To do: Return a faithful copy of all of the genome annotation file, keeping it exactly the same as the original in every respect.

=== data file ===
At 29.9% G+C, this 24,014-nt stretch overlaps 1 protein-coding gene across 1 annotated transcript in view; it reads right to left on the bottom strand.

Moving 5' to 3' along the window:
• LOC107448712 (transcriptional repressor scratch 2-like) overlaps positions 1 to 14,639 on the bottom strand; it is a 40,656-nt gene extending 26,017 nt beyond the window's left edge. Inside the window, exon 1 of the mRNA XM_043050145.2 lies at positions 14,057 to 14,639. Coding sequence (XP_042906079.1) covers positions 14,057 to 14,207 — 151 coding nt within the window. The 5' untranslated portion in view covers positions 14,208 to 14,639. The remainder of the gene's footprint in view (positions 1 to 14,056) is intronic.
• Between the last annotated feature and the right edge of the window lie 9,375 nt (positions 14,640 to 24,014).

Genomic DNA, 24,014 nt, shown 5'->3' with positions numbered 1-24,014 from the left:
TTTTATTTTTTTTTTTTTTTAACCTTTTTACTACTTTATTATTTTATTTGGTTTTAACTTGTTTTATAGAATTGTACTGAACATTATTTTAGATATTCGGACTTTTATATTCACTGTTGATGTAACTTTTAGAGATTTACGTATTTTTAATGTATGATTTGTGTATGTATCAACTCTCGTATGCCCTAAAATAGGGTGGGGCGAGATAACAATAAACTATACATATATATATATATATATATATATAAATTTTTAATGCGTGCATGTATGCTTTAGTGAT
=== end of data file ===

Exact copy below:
At 29.9% G+C, this 24,014-nt stretch overlaps 1 protein-coding gene across 1 annotated transcript in view; it reads right to left on the bottom strand.

Moving 5' to 3' along the window:
• LOC107448712 (transcriptional repressor scratch 2-like) overlaps positions 1 to 14,639 on the bottom strand; it is a 40,656-nt gene extending 26,017 nt beyond the window's left edge. Inside the window, exon 1 of the mRNA XM_043050145.2 lies at positions 14,057 to 14,639. Coding sequence (XP_042906079.1) covers positions 14,057 to 14,207 — 151 coding nt within the window. The 5' untranslated portion in view covers positions 14,208 to 14,639. The remainder of the gene's footprint in view (positions 1 to 14,056) is intronic.
• Between the last annotated feature and the right edge of the window lie 9,375 nt (positions 14,640 to 24,014).

Genomic DNA, 24,014 nt, shown 5'->3' with positions numbered 1-24,014 from the left:
TTTTATTTTTTTTTTTTTTTAACCTTTTTACTACTTTATTATTTTATTTGGTTTTAACTTGTTTTATAGAATTGTACTGAACATTATTTTAGATATTCGGACTTTTATATTCACTGTTGATGTAACTTTTAGAGATTTACGTATTTTTAATGTATGATTTGTGTATGTATCAACTCTCGTATGCCCTAAAATAGGGTGGGGCGAGATAACAATAAACTATACATATATATATATATATATATATATAAATTTTTAATGCGTGCATGTATGCTTTAGTGAT